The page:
Berkshire Hathaway won the approval of a US energy regulator on Friday to buy up to 50 per cent in Occidental Petroleum, giving Warren Buffett’s company the option to vastly increase its stake in one of the US oil industry’s most storied producers.
The Federal Energy Regulatory Commission said Berkshire’s proposal to increase its stake in the $60bn oil company, filed last month, was “consistent with the public interest”. Berkshire had requested “authorisation to acquire up to 50 per cent” of Occidental, Ferc said.
The regulator weighed in on the application because of its potential effects on Midwestern electricity markets. Occidental’s shares jumped 9.9 per cent to $71.29 after the Ferc filing.
Buffett’s support was instrumental in Occidental’s $55bn takeover of Anadarko Petroleum in 2019. Occidental chief executive Vicki Hollub flew to Berkshire’s headquarters in Omaha, Nebraska, to secure a $10bn financing package to close the deal. Berkshire took preferred shares as part of the deal and was given warrants that now entitle it to buy up to 83.9mn shares of Occidental’s common stock.
But the transaction closed just months before the coronavirus pandemic hit oil prices, heaping pressure on Occidental after it had taken on large debts to finance the Anadarko deal.
This year Berkshire has spent billions of dollars to purchase shares of Occidental in the open market. Its position in the company recently eclipsed 20 per cent, prompting speculation Berkshire could buy the business outright.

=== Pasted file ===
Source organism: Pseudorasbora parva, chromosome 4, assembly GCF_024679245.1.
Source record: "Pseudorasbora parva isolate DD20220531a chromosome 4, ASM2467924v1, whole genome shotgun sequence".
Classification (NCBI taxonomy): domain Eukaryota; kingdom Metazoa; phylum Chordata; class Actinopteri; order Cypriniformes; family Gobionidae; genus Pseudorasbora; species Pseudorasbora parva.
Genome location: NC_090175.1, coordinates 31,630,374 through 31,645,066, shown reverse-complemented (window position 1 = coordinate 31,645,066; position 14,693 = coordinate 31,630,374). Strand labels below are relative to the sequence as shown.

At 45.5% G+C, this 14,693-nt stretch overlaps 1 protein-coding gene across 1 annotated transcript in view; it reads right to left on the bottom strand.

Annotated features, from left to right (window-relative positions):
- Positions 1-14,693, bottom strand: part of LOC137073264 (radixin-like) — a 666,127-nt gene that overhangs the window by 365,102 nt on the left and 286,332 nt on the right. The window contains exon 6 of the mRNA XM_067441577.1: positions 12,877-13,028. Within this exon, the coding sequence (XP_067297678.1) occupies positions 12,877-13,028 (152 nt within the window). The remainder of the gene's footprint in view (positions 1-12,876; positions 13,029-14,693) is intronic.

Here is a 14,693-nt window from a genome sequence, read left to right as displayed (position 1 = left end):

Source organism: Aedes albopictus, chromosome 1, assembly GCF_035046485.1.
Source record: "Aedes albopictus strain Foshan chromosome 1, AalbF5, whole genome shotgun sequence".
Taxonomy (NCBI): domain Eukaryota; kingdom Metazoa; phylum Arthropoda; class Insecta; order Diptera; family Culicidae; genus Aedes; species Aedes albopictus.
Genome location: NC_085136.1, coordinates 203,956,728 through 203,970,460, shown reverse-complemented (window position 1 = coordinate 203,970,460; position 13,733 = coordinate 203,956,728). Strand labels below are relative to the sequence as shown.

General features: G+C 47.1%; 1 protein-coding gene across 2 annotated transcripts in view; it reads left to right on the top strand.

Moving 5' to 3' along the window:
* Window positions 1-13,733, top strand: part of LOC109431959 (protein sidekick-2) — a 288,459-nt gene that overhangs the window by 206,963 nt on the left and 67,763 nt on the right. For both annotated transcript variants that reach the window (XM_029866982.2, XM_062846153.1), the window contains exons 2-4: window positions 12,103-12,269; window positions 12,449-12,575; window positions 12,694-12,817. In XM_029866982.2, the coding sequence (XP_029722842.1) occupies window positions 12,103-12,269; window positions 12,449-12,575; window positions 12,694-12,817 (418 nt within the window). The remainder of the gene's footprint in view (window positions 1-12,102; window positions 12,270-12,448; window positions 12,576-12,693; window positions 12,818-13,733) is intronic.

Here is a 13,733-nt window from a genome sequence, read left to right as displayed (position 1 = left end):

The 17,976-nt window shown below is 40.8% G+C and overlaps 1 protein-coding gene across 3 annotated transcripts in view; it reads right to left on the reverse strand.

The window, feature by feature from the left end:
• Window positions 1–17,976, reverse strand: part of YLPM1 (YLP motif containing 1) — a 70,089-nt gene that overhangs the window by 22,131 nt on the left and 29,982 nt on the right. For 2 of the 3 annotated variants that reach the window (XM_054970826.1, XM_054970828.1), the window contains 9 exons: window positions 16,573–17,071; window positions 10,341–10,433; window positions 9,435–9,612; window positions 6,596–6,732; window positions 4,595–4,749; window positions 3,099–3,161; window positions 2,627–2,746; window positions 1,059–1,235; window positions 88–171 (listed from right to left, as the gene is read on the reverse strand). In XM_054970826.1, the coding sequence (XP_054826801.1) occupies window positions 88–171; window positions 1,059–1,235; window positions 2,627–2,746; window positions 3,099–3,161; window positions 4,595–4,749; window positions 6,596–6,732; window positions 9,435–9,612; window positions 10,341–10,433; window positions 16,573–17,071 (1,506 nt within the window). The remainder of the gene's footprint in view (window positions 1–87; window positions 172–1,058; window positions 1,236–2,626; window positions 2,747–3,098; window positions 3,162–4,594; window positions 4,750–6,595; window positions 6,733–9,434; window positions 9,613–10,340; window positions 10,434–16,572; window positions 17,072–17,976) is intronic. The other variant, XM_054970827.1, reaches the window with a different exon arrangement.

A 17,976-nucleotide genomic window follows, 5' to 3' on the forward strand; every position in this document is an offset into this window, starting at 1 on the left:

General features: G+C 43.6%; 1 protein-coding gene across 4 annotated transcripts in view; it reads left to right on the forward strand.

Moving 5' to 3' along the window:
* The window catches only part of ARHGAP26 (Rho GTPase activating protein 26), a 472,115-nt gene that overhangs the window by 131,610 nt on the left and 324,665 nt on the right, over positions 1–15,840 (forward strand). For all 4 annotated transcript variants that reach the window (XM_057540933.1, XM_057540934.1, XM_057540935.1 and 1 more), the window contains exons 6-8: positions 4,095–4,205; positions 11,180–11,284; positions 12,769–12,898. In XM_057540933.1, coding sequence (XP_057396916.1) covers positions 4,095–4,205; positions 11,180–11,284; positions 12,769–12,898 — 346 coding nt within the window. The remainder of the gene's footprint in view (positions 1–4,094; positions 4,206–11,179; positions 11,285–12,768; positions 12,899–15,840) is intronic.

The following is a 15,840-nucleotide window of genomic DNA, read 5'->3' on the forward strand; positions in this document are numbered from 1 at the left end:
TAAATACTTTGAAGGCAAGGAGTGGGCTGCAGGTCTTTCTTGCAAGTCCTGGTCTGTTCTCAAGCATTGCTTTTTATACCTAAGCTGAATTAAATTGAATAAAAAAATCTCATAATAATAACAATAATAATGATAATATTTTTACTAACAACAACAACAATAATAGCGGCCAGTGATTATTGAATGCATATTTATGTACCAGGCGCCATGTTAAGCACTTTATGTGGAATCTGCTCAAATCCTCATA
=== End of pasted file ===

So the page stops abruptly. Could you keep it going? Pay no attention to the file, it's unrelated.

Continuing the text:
Berkshire has moved more aggressively this year to step up investments as its cash pile has swelled, and its wagers on the energy industry have stood out. Alongside purchasing tens of millions of shares of Occidental, Berkshire has ploughed money into Chevron, which ranked among its largest public investments at the end of the second quarter, worth about $24bn.
Jim Shanahan, an analyst with Edward Jones, estimated Berkshire would soon exercise the warrants to buy the 83.9mn shares, saving it more than $900mn based on Occidental’s current share price.
Berkshire did not respond to a request for comment.
An Occidental spokesman said the Ferc approval had been necessary for Berkshire to secure 50 per cent of the producer’s common shares because it owned assets subject to Ferc’s regulation. The prior approval threshold was 25 per cent, a level Berkshire was approaching.
Buffett has invested in energy companies, but for years he has primarily targeted electric utilities and pipelines. The businesses have been seen as a natural way for Berkshire to deploy the cash it generates, given the large capital projects they entail.
The anointment of Greg Abel as Buffett’s successor has also stoked expectations of more energy investment, as he rose through Berkshire’s energy unit and worked on some of the company’s bigger deals in the sector.
While the 2020 oil crash hit Occidental hard, forcing it to cut its dividend and rein in drilling plans, it has been one of the stars of the recovery, as months of capital discipline and rising oil prices have repaired the debt-laden balance sheet.
Occidental has also sought to reposition itself as one of the sector’s leaders on climate, setting a target for net zero emissions by 2050, including from the products it sells, installing renewable energy facilities in Texas, and proposing to scale up carbon capture technology.
Its net zero strategy would also leave it in a “tax advantaged” position because of tax credits available for carbon capture techniques in the Inflation Reduction Act passed by Congress, said Paul Sankey, an oil analyst at Sankey Research.
“Buffett’s Oxy investment has been a home run so far,” said Andrew Gillick, strategist at consultancy Enverus. “Now he’s doubling down on a company that is churning out free cash flow from traditional oil and gas, and is about to be a leader in the kind of carbon reduction technology the federal government is supporting.”
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